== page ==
Yom Kippur is done by now. It actually fell on Shabbat this week. There really is nothing quite like experiencing it in a country that sets it as a holiday.

Yom Kippur is the holiest day in the Jewish calendar. It marks the day that the sins of the people individually and corporately were forgiven. The very interesting ritual is described with much detail in Lev 16 and Lev 23. I think that this is second only to Passover in amount of text devoted to a specific holiday.

The sages throughout history have wrestled with what it means to “deny oneself.” At this point in history it is seen as:

* no eating
* no bathing
* no perfumes etc.
* no marital relations
* no leather soled shoes

(I have no idea about the leather soled shoes.)

Shabbat is normally extremely quiet but Yom Kippur is something else. There are absolutely no cars driving on the road except for ambulences or police cars. I saw one taxi and one private car full of teenage boys that got some nasty looks. In fact, driving in some areas can get you attacked by stone throwing youths. A prof at JUC told me a story of a rabbi that would sit on the main highway into Jerusalem on Yom Kippur and wag his finger at every driver that went by.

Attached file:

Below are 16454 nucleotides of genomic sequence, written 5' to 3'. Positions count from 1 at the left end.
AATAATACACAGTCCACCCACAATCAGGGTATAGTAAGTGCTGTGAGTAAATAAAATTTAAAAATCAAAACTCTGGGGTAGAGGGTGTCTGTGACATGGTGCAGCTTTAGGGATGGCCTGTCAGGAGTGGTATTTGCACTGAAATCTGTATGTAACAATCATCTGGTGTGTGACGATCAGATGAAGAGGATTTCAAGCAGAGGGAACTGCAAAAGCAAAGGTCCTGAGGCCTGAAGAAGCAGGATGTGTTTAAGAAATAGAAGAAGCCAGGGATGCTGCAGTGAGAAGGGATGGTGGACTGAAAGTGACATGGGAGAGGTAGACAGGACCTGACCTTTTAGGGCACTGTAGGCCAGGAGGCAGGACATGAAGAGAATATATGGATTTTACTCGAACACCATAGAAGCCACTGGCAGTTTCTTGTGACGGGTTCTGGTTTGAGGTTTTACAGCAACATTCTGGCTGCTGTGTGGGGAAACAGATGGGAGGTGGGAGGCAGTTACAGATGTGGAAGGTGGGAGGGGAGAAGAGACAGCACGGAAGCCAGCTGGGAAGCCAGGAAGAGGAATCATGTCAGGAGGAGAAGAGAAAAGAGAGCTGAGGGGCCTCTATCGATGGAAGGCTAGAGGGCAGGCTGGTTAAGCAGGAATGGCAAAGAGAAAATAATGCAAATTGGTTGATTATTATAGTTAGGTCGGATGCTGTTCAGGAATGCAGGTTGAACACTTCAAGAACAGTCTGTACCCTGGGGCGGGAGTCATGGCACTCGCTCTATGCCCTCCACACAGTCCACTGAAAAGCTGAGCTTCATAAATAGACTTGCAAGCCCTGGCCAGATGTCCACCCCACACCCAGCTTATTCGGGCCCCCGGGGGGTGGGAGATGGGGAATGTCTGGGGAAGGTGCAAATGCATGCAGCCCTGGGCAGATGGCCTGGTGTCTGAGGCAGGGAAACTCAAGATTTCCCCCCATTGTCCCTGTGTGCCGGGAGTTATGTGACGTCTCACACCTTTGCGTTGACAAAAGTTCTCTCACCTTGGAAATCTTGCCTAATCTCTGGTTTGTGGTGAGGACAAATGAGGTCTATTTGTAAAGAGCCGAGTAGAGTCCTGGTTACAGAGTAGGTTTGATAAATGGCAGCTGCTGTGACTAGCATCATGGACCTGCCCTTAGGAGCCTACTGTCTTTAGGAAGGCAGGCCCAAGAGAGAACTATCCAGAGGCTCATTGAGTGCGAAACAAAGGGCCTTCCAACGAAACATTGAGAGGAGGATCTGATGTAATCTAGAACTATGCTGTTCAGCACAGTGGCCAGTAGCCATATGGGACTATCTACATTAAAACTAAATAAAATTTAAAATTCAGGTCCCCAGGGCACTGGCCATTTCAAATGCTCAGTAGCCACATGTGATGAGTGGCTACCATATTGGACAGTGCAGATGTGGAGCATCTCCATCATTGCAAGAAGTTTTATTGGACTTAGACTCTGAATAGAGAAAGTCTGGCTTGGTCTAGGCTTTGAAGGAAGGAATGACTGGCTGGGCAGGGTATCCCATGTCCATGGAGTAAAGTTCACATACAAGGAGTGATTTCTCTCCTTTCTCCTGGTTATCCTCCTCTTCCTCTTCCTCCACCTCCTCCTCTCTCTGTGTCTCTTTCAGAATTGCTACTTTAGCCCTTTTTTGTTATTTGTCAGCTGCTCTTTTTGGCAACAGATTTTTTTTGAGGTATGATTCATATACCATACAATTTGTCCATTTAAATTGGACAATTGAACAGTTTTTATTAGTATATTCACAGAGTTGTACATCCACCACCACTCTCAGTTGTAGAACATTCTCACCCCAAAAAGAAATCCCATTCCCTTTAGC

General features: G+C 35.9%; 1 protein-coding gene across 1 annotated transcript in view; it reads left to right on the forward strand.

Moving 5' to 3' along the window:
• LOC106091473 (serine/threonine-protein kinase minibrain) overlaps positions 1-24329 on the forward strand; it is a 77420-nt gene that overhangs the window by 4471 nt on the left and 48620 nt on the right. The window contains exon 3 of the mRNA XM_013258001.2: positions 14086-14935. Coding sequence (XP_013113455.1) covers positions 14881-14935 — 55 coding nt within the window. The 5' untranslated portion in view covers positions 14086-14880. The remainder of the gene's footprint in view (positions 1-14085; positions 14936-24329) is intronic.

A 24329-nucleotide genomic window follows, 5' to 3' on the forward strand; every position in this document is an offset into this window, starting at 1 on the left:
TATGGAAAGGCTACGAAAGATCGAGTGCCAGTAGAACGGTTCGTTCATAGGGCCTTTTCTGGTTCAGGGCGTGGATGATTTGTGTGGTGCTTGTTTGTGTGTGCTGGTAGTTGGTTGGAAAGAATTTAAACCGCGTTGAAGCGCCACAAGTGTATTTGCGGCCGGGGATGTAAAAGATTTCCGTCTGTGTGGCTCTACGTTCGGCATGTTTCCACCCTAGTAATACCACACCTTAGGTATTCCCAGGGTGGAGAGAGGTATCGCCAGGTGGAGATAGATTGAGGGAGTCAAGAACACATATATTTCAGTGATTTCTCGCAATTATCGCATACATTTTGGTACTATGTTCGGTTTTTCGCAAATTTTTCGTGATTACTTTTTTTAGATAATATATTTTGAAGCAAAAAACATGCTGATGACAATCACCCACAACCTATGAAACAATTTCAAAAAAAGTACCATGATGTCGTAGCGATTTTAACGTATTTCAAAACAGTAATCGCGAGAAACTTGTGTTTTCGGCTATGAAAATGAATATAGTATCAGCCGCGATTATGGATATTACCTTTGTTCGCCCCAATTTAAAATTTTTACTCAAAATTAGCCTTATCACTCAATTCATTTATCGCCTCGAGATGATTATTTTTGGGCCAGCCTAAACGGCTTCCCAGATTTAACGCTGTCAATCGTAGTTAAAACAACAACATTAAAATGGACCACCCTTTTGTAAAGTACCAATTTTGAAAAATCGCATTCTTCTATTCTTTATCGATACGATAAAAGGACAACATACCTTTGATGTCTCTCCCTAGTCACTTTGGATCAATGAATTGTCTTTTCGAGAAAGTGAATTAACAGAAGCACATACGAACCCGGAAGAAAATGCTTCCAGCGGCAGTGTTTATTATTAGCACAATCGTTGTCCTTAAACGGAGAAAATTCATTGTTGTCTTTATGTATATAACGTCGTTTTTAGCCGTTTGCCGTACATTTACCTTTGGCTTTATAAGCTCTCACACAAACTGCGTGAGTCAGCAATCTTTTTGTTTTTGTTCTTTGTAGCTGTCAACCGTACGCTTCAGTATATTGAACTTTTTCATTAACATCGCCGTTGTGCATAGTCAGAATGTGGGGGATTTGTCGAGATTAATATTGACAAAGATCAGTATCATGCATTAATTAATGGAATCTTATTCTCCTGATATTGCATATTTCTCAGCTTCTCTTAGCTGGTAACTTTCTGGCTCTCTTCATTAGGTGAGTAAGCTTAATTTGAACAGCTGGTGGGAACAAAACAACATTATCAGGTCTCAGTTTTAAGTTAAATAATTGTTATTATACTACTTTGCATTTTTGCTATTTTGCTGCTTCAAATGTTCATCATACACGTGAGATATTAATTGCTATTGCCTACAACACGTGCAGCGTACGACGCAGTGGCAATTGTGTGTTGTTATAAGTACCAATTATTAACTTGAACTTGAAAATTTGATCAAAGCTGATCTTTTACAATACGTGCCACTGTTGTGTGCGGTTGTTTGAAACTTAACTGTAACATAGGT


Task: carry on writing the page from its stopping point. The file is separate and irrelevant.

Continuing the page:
The only thing I’ve seen like it in Michigan is when an awful blizzard is happening. But with the weather being 80 and sunny with a slight breeze it just seems weird. Oh there are handfuls of pedestrians here and there walking to or from synagogue and you can bet that they walk right down the middle of the 5 lane street. There are also the more than usual amount of bike riders and rollerbladers. The unofficail nickname of the day is Festival of the Bicycles.

Historically speaking it was on this day (Oct 6, 1973 because the Jewish calendar is Lunar) that the united Arab army invaded Israel in the Yom Kippur War.

Ok. We’re off to get something to eat!